Traditionally, the role of accounting professionals in estate planning has been tertiary at best, with clients consulting CPAs only on the tax implications of select decisions—or simply leaving them out of the process altogether.
As you’re certainly sick of hearing by now, however, today’s most successful CPAs are taking on more advisory functions, with one study projecting that accounting firms can increase their monthly client revenues by up to 50% if they offer strategic advisory services.
So, as the roles of accountant, planner, and advisor continue to blur, your clients—particularly those with higher incomes—may soon look to you for estate planning expertise that goes beyond tax. Increasingly, you’ll need to collaborate with finance and legal teams to maximize returns and minimize burdens throughout the accumulation, preservation, and transfer of client wealth.
While we can’t give you a crash course on all things estate planning in the space of this article (what do we look like, your CPE vendor?), we can give you the scoop on an investment strategy that will set your estate planning services apart from the average CPA’s: direct indexing.
We covered the tax advantages of direct indexing—and some fun ways to talk to your clients about them—in a previous article. So check there for a more in-depth definition of the term and an explanation of the strategy’s larger tax benefits.
For this article, we’ll explore how direct indexing can enable and enhance a few particularly powerful estate planning strategies. You’ll want to work with or refer your clients to a financial advisory firm to truly put these techniques to work.
The more you know about innovative ways to save your clients money and help them build wealth, the more valuable your services will be to them. So read on, and discover how to make direct indexing your estate planning secret weapon.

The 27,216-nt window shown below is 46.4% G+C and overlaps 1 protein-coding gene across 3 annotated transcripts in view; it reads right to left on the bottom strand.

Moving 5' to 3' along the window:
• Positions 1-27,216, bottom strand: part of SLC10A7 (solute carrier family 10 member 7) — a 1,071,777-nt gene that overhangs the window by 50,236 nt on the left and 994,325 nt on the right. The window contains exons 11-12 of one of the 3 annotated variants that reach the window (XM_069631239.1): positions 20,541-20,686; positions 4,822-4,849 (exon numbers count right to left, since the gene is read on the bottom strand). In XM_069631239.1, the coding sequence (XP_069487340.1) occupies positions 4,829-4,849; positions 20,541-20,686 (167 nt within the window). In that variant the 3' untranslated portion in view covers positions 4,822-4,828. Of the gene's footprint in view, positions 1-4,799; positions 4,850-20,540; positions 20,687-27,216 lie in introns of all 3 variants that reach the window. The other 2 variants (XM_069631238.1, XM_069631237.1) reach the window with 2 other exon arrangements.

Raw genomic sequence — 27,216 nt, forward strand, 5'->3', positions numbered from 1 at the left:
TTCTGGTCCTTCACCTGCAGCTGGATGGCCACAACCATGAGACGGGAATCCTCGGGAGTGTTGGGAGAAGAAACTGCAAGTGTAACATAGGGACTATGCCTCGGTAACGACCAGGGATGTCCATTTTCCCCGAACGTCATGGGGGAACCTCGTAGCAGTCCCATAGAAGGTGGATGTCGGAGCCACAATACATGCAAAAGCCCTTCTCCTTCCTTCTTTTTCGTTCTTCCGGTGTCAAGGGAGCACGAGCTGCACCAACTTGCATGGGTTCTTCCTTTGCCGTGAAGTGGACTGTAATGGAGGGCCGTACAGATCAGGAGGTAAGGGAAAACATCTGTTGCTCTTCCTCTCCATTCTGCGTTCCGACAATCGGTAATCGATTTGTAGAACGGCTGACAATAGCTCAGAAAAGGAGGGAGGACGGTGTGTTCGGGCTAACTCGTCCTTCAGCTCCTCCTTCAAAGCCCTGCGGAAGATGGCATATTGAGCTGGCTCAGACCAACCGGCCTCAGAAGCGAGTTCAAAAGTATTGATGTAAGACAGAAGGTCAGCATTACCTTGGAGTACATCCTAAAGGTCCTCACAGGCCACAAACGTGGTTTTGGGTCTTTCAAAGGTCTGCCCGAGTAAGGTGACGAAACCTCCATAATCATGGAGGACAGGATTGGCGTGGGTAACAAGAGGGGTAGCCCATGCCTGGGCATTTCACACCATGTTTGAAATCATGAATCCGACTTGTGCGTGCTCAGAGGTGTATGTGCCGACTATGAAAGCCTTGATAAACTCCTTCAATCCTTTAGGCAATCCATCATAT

The estate planning benefits of direct indexing
As we talked about in our previous article, direct indexing is a strategy wherein the investor directly owns the individual securities that would normally make up a benchmark or commingled fund, like a mutual fund or exchange-traded fund (ETF), within a separately managed account (SMA). This enables a great deal of flexibility, which can lead to a number of compelling advantages—while still providing the broad market exposure of traditional passive investment vehicles.
Direct indexing also unlocks greater flexibility for estate planning. Instead of granting blocks of shares in mutual funds or ETFs to heirs or a charity, your client can grant individual stocks or bonds. This is especially valuable for highly appreciated positions within the security (i.e., investments your client purchased for a much lower price than they are currently worth or projected to be worth upon the grantor’s death). Donating these investments directly gives heirs a step-up in cost basis once they’re transferred, reducing the amount of the estate that will ultimately be taxed.
And because direct indexing gives investors more flexibility over the types of securities they own and the types of companies they want to support, it can also help provide more control over how the estate is ultimately divided up. Direct indexing could, for example, help your client avoid leaving oil company stocks to an heir who is a prominent environmentalist (even though that might be hilarious) or donating an asset that could cause controversy or create undue complexity for the receiving charity.
From a high level, direct indexing’s benefit to estate planning is really quite simple—it can help investors improve their after-tax performance and minimize the burdens on their beneficiaries and heirs.
While just being able to communicate the estate planning benefits of direct indexing to your clients can put your CPA practice a step ahead, understanding advanced techniques like the ones we’ll describe in the next three sections is more like taking a leap forward.
Combine direct indexing with GRATs for substantial estate tax savings
By combining direct indexing with grantor-retained annuity trusts (GRATs), your high-income clients can radically reduce the estate tax burden on their heirs—or even eliminate it entirely. GRATs are powerful wealth transfer tools that can be used to remove assets and their appreciation from the grantor’s estate.